The Indian textile industry is greatly fragmented which lead to several small-scale industries. As a result, there is an absence of Industry Leadership. These smaller firms do not have financial resources to invest in technological up-gradation and they are not able to produce economies of scale. “This kicks to an inability to establish a world-class competitive player. Hence this invites for an instant need for investments in infrastructure improvement and process standardization. Due to poor availability of manmade fibers at competitive prices, India shambles far behind in spite of being the second largest textile exporter in the world,” says Designer Saroj Jalan. Designer Bhavya Bhasin adds, “apparel industry is going through a very rough time, a stiff competition from some international brands coming into India and offering very practical and reasonable price range. Middle income group of India, who are the biggest buyer of textiles/fabrics are shifting their loyalties to the ready to wear brands which are very affordable and manufactured keeping in mind the taste and affordability of this segment.” Counterfeiting is holding back the apparel industry from making significant strides as counterfeit market continues to thrive at an alarming pace. With each fake product sold as a genuine branded product, thousands of brands are affected. “Apart from dented revenues, big brands also suffer from damaged image and reputation because of the fake product’s poor quality. So, there is a need to obstruct counterfeit players if we are moving towards organised clothing and apparel retail. Also, all brands, be it a startup or well-established fashion player, are concerned with costly returns due to sizing and fitting issues. The problem is more disturbing in e-commerce landscape as there’s no standardised sizing chart in India that all brands follow or the shoppers are aware of. Despite having size measurement charts available online, shoppers are not able to choose a dress that would fit them best,” says Nidhi Yadav Creative Head and Founder AKS Clothings.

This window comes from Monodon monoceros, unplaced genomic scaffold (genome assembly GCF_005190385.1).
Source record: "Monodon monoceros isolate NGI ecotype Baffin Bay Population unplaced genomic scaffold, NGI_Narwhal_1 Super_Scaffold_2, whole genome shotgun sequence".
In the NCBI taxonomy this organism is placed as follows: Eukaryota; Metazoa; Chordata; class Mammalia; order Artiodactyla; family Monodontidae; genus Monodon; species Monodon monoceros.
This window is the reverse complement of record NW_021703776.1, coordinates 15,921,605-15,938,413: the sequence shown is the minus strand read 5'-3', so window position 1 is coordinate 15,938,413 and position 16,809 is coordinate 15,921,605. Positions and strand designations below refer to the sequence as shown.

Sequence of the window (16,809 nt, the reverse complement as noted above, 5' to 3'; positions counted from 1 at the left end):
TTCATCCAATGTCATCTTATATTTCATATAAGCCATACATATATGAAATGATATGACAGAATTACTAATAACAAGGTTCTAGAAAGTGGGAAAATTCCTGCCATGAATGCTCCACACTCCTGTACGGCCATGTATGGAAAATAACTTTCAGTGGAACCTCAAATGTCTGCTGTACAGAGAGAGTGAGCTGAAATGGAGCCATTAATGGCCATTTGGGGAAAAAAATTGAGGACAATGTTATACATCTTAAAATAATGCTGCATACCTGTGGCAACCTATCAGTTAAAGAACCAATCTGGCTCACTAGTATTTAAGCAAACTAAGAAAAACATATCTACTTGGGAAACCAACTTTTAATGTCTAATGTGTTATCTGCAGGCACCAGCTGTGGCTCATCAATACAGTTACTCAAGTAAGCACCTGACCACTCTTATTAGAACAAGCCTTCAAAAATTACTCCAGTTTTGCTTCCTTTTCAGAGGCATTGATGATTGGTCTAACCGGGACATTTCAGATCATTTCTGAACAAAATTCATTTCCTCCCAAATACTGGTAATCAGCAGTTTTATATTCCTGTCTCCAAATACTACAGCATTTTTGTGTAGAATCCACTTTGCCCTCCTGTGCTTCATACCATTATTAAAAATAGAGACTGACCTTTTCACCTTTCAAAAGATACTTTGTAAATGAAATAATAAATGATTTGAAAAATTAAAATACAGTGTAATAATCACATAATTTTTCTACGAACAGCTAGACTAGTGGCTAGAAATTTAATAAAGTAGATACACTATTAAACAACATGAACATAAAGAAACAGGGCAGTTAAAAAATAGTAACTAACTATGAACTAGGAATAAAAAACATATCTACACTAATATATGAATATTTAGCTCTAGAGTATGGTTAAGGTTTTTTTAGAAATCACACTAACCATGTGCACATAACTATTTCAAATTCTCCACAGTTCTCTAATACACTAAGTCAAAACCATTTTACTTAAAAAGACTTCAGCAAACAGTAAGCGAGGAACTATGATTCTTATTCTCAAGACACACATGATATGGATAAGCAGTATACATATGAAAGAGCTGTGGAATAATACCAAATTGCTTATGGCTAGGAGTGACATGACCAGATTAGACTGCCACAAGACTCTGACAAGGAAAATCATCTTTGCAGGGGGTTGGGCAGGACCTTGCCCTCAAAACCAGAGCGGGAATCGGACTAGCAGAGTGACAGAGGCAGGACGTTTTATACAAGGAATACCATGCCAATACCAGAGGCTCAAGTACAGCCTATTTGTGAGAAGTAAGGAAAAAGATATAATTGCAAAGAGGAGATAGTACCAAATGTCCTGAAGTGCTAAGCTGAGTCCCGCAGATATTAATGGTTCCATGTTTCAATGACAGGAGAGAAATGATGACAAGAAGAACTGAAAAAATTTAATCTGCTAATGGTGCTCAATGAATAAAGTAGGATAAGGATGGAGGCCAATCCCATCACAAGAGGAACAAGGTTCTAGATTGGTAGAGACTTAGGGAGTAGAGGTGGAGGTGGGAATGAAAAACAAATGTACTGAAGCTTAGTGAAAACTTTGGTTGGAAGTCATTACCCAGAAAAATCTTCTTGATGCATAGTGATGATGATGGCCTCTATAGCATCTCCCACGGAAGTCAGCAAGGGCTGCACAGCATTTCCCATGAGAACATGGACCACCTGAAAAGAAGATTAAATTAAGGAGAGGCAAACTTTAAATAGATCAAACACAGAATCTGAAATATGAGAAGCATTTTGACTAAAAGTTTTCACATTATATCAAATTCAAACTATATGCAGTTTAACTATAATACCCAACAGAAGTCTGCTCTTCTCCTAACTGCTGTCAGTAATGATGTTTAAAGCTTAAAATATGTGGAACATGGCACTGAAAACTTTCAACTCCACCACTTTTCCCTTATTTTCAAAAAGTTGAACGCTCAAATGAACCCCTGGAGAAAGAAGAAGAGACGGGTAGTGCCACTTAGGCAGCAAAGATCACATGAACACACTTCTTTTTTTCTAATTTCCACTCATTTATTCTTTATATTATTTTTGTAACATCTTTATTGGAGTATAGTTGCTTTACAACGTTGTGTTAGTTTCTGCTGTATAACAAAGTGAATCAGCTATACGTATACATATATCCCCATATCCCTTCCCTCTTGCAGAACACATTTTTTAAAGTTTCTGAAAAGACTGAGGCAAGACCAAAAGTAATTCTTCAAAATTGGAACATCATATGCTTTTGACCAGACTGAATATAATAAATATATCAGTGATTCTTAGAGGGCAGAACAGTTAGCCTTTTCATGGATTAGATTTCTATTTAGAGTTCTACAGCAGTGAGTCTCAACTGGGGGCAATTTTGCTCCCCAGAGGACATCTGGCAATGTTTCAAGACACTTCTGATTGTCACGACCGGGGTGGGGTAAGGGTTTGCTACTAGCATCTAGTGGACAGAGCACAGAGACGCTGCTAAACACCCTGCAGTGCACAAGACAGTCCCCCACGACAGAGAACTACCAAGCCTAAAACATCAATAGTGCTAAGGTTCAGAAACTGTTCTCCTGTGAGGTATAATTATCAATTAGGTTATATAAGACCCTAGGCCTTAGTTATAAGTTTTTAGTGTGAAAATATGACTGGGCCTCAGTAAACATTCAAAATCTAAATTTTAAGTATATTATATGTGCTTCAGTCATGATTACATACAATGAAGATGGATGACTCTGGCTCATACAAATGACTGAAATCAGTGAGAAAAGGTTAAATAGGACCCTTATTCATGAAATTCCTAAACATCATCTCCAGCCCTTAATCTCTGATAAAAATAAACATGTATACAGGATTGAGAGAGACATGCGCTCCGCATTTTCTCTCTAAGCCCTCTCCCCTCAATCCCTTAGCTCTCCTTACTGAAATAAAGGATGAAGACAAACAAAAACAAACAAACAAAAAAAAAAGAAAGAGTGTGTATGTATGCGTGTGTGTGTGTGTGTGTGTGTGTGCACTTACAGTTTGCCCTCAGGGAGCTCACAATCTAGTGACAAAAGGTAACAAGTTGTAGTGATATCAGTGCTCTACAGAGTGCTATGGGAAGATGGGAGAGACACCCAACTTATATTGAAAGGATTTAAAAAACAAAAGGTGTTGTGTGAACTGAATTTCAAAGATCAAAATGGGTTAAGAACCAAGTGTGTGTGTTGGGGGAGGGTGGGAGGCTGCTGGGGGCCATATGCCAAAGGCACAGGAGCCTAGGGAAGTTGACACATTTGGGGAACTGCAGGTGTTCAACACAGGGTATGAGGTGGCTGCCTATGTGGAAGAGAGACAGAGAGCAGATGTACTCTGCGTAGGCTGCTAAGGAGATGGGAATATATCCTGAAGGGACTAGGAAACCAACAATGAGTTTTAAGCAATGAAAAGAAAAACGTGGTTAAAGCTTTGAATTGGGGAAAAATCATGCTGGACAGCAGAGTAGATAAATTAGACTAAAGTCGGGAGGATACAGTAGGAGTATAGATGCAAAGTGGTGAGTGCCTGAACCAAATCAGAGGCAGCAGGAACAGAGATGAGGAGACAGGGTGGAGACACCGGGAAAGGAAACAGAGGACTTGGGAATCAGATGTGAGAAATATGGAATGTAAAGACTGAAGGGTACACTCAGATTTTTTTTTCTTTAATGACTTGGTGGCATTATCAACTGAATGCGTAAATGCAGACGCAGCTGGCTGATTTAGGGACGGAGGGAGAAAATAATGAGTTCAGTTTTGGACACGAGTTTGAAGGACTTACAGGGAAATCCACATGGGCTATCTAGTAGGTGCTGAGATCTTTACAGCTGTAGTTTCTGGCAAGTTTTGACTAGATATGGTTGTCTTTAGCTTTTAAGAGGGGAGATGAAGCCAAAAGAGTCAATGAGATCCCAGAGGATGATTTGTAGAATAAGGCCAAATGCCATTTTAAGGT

India’s garment industry is one of the biggest in the world whooping a 1 trillion dollar business. Fabric wise, 80% is cotton, 15% is synthetic and mixed, rest being silk and wool. Out of the entire business, a mammoth 75% is consumed by domestic consumers while the rest 25% is set for exports. The apparel industry employs more than 6 million people directly and indirectly from Fabric manufacturing to sewing/embroidery thread, buttons, buckles, zippers making etc. “The Indian apparel industry has emerged as one of the world’s fastest-growing markets over the past few years and is projected to grow at 15 per cent CAGR till 2022 and become a $102 billion market, as per a recent report. Mobile platforms are expected to influence more than two-thirds of both apparel and fashion accessories purchases by 2022. The growing penetration of the internet, social media and e-commerce is now reaching consumers in tier 2 cities and below, thereby increasing access to brands and products. New operating models such as omni channel and assisted e-commerce could further fuel growth and adoption of online commerce,” says Tanvi Malik, Cofounder, FabAlley & Indya. According to expert reports, about 25 % of the volume of the garment production goes into export markets, leaving 75 % for domestic consumption. “As this specific industry is intensively labor-oriented, especially the activity in production and marketing has now shifted to India and China being leading suppliers as well as markets for garments, it is expected that the robust growth in this segment can be attributed to the rising income levels and job opportunities in the country,” says RP Yadav, Chairman & Managing Director, Genius Consultants Ltd. The future for the Indian textile industry looks promising, buoyed by both strong domestic consumption as well as export demand. With rising consumerism, disposable income on the rise, increased penetration of organized retail and favorable demographics, the retail sector has experienced a rapid growth in the past decade and witnessed the entry of several international players. High economic growth has resulted in higher disposable income.
This story first appeared in Apparel Magazine’s May 2019 issue here:INDUSTRY INSIGHTS APPAREL INDUSTRY – BINDU